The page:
The raid on Michael Bianco Inc., in which 361 immigrants were arrested, had a huge ripple effect across the immigrant community, according to state officials. Eighty-four children in New Bedford were directly affected by the raid, losing one or both of their parents. Children were left in the care of aunts, uncles, baby-sitters and even landlords. One baby was hospitalized for dehydration after being separated from its nursing mother.
Gov. Deval Patrick has called the raid's impact on families a "humanitarian crisis."
And the trauma is continuing, according to Dennis Gauthier, head of the DSS office in New Bedford.
His agency discovered two days ago that a 16-year-old girl, "living in fear," had been cared for by a landlord for the past two weeks.
DSS has also placed three teenagers who were swept up in the raid in foster care, he said, because ICE would not allow them to be released to parents who are illegal immigrants.
DSS is still pressing ICE to release 10 parents to care for children, including the mother of a 4-year old boy who is not eating and is severely underweight.
"This child needs his mother back," said Mr. Spence, noting that the child is living with his father. "This child is not safe. This child is at risk. Release the mother with a monitoring bracelet, that's what we've asked."
- Like the March 6 raid on the Michael Bianco Inc. leather goods factory in New Bedford, in which more than 300 workers were arrested, the Swift operation left some children stranded for hours, and many others in the care of friends and relatives. ICE flew many detainees to an out-of-state federal detention facility before immigrants' advocates had a chance to speak with them about their children. Some detainees were not initially honest with ICE investigators about whether they had children, fearing they, too, would be taken into custody even though some of those children were US citizens.
And like the New Bedford raid, the Swift raids drew harsh criticism from the governor, who criticized ICE's limited cooperation with state officials, including its refusal to release information in a timely fashion on who was detained and where.
Immigration raids nationwide have increased in recent months. Scenes similar to those in New Bedford and Marshalltown have played out in cities like Worthington, Minn., and Stillmore, Ga., where a poultry plant was raided last Labor Day. In Santa Fe, 30 undocumented workers were arrested in a raid in February, and Mayor David Coss said he was outraged that "families are being torn apart, literally."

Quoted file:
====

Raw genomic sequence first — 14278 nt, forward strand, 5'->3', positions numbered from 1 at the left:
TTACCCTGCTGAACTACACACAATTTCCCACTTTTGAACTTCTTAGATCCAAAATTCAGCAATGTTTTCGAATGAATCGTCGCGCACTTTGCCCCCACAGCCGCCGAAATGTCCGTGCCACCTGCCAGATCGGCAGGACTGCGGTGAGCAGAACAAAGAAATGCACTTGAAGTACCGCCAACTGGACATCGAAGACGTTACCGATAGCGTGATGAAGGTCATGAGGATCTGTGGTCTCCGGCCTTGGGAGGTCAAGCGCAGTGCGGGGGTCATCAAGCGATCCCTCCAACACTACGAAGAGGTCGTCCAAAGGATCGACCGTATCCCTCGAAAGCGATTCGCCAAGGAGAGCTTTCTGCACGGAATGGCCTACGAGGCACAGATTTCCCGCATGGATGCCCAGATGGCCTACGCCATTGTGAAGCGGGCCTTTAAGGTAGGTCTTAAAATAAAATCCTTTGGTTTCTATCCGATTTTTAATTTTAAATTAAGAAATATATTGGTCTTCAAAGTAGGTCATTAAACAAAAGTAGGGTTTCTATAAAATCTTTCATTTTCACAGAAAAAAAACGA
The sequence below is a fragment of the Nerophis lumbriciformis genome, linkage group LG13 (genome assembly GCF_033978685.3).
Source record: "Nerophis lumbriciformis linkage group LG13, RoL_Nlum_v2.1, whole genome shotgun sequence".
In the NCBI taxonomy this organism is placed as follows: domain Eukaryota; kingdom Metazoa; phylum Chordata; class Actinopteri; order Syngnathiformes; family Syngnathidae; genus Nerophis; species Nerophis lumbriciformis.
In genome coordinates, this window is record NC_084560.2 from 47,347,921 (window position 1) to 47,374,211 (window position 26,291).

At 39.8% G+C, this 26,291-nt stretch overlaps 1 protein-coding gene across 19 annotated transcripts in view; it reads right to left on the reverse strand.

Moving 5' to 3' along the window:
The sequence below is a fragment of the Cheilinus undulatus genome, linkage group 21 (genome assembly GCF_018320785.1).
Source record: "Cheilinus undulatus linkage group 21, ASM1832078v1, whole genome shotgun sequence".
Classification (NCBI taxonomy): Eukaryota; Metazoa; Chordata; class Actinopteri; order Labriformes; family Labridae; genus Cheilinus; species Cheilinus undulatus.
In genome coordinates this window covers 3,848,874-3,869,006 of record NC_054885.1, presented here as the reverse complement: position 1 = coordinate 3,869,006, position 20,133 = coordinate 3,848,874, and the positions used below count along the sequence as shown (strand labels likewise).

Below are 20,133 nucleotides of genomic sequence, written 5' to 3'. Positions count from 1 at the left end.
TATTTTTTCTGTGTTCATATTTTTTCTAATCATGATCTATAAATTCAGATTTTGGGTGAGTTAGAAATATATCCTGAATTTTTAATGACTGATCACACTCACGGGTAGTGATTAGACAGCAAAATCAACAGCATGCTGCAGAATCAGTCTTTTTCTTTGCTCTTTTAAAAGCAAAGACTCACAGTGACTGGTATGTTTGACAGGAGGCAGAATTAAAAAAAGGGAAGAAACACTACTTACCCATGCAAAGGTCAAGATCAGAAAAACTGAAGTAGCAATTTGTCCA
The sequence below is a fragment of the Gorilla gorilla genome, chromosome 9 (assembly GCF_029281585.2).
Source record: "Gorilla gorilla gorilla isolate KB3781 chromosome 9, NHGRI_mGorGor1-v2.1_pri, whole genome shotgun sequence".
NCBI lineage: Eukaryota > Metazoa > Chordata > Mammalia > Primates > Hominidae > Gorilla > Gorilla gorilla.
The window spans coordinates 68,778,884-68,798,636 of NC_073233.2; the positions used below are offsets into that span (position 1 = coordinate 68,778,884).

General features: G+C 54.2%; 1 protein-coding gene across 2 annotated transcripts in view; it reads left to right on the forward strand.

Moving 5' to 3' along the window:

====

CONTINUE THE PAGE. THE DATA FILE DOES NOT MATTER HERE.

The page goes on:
- In and around Richmond, Calif., 119 people were arrested in January in a series of raids by Immigration and Customs Enforcement, or ICE. Richmond Mayor Gail McLaughlin said that although authorities characterized those arrested as "criminals and gang bangers," only 18 had criminal convictions.
"I was shocked and disgusted," she said. "The overwhelming majority of their sweeps arrested hard-working men, mothers and school children."
Demographers say about half of working-age illegal immigrants in the United States have children, most of whom are U.S.-born and therefore citizens. Non-profit groups are helping these families prepare for the worst.
Immigrant parents are signing forms designating who should get custody of their children if they're detained or deported. Often, that means a relative with legal status.
This is just a sampling, of course. Now try to imagine, if you will, these kinds of nightmares being amplified by a factor of a half-million or more.
... I know it's hard to imagine such a thing. Because we all know that as the push to search out all 12 million intensifies, so will the ugliness of the raids.
And let's not forget that rounding people up is only the beginning: There is, fortunately, such a thing as due process in America, even for non-citizens, which means that each one of these 10 to 12 million people will have to have their cases reviewed. In the meantime, they'll have to be placed in detention centers.
When you're talking about 100,000 people a day, you're talking numbers well beyond the capacity of any current holding facility or detention center operating in America. And because the need will be ostensibly short-term, that means we'll almost certainly once again be building temporary mass detention centers -- otherwise known as concentration camps.
Of course, this country already has some experience with that. And sure enough, in response simply to the increased demand under Bush's relatively modest push for illegal-immigrant roundups, we're building them again.
Just what kind of America is it that Mike Huckabee envisions? Has anyone thought about what this country will look like -- not just ethnically and racially, but ethically and morally -- after he has his 120 days?